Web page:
Call for memorial walkway in city
Last updated 05:00 14/05/2011
Christchurch needs a memorial walkway through the central city to give people emotional closure after the earthquake, counsellors say.
New Zealand Association of Counsellors chairwoman Marie Mayer said staff over recent months had spoken to hundreds of Christchurch people who were mourning the loss of loved ones and their city.
Officials were failing to deal with the emotional needs of people as well as the need for physical safety, she said.
"History can teach us that the true rebuilding of a city after a natural disaster arises from the spirit of its people and citizens," Mayer said.
"The present focus on recreating infrastructure and buildings in Christchurch ignores a very important human need."
People from all walks of life were experiencing deep emotional responses to the devastation their city had endured, Mayer said.
"One way to address this fundamental need for all citizens to grieve is to open up a safe walkway throughout the central city to enable citizens to quietly and respectfully reflect on their city's destruction," she said.
"This can enable people to express their emotions healthily and provide an opportunity for them to place flowers or small objects in significant areas."
Counsellors were urging officials to start the walk immediately, before all the rubble was cleared away. "To close off the city as it is now and to only open it up again as a hollowed-out shell is tantamount to holding a funeral without a body," she said.
Christchurch woman Melanie Mayell was in a Cathedral Square restaurant when the February quake struck and saw the spire of Christ Church Cathedral fall.
She wanted to revisit the site as the whole experience still felt surreal.
In the rush to demolish and rebuild, the need for people to see their city being transformed was being lost.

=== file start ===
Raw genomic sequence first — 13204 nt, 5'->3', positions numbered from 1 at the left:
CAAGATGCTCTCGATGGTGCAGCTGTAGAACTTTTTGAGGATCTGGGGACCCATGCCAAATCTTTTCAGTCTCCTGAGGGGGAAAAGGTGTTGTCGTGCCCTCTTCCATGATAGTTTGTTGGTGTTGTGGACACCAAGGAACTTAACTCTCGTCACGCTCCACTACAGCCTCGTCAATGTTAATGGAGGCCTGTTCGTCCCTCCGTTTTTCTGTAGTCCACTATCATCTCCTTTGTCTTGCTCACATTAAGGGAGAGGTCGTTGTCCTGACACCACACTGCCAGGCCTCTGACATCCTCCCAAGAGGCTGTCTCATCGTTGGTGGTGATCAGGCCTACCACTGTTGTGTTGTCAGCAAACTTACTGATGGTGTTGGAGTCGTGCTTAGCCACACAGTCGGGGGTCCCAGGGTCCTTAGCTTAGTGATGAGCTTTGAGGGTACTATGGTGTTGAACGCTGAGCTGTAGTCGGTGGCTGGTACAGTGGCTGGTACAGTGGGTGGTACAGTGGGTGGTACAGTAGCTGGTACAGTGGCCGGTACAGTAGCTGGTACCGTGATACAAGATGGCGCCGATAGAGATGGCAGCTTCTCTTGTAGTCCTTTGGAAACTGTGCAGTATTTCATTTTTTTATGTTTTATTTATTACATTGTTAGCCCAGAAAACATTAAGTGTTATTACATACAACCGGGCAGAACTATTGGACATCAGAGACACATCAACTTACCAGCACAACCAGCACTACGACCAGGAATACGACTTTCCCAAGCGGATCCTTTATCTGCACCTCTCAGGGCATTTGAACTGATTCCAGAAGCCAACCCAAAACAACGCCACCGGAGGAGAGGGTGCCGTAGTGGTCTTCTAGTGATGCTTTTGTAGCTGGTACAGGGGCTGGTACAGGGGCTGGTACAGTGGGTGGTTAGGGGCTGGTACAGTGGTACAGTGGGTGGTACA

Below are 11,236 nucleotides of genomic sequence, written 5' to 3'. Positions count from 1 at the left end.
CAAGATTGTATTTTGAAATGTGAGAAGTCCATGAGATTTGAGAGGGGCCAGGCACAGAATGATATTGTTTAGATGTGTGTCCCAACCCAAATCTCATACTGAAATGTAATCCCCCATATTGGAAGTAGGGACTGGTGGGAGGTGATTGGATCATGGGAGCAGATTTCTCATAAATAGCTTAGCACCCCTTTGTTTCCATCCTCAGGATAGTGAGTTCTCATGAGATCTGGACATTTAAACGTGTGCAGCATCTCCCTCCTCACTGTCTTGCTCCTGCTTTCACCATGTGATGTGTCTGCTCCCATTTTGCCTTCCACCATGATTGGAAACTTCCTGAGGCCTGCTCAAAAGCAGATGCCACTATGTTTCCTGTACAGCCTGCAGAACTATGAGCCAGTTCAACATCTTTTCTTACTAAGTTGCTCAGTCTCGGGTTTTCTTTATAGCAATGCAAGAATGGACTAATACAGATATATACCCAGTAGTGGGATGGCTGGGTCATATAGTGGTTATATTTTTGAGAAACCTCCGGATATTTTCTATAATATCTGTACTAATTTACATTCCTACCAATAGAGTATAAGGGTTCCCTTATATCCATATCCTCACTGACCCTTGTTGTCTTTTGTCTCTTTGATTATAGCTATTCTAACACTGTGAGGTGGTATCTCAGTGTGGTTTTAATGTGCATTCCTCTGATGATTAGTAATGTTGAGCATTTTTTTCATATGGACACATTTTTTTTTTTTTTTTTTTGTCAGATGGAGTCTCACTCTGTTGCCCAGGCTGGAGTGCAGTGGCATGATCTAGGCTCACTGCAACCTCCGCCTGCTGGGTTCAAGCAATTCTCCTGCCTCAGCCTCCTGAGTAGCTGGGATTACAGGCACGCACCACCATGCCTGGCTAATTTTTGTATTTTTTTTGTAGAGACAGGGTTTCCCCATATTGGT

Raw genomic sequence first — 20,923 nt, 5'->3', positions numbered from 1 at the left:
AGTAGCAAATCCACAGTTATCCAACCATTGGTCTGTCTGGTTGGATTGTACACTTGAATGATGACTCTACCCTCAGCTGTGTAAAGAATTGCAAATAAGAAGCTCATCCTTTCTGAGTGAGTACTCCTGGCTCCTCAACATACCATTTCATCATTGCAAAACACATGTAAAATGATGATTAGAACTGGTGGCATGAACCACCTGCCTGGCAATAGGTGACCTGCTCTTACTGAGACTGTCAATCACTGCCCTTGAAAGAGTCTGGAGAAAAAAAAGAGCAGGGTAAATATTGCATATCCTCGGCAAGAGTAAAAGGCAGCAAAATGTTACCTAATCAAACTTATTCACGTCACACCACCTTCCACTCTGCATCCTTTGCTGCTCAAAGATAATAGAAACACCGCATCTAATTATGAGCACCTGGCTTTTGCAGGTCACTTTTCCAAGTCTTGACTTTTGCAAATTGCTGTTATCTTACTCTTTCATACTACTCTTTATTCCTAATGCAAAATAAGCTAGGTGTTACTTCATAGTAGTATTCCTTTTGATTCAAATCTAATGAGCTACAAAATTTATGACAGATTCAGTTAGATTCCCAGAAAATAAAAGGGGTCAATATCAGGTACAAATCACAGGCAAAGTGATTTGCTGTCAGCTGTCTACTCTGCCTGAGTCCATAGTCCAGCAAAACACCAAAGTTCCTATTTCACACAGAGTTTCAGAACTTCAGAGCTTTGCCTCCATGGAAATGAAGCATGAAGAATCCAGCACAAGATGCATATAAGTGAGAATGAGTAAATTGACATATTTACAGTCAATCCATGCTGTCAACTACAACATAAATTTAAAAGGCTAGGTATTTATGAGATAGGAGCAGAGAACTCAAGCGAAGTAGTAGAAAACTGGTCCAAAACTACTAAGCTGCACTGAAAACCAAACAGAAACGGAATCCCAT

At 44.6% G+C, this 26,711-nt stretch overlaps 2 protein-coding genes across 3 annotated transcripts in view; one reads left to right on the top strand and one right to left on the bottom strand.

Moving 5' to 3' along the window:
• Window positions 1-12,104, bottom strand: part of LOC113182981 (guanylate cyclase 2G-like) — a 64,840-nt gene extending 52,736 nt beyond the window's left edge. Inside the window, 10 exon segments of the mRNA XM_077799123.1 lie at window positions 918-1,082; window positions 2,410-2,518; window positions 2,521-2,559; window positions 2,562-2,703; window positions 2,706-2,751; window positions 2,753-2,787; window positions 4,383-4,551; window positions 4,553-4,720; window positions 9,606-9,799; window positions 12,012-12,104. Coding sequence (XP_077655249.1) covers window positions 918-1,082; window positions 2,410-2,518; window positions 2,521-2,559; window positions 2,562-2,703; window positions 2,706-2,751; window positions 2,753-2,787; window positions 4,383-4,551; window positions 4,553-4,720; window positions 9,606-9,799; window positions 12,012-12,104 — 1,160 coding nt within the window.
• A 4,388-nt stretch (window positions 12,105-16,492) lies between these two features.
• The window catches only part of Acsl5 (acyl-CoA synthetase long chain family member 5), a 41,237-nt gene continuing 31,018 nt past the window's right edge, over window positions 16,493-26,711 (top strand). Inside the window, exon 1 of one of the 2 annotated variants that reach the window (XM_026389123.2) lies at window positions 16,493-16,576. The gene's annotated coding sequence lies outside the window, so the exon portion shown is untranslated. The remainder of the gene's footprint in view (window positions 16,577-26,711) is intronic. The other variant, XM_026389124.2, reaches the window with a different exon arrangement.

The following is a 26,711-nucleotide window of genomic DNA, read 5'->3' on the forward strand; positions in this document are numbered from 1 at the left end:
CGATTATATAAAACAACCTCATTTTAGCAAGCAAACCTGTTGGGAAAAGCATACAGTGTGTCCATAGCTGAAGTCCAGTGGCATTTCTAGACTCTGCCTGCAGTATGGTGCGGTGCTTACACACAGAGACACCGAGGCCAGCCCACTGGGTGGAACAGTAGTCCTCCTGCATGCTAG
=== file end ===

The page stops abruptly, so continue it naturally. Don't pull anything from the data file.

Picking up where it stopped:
"It feels like we are not allowed to grieve properly and have our own emotional experience with it," she said.
"It's completely wrong to lock us out."
Mayell said the cordon should have been opened up much earlier to allow people to see parts of the city before they were changed forever.
Canterbury Earthquake Recovery Authority (Cera) interim chief executive John Ombler, said community wellbeing was a priority.
However, safety must be paramount when considering access to the central city.
"Cera understands the people of Christchurch and beyond need to understand what happened in the central city, but it remains too dangerous to open up the current red zone to the public," he said.
A team was working with a range of social agencies on areas such as health, education, housing and counselling to provide support for individuals, families and their communities.
Since February 22, access to the city centre had been improving, Ombler said.
"Just this week, new video has also been released of the central-city area that was taken by Terralink last month, and it essentially takes people on a virtual journey through the city."
- The Press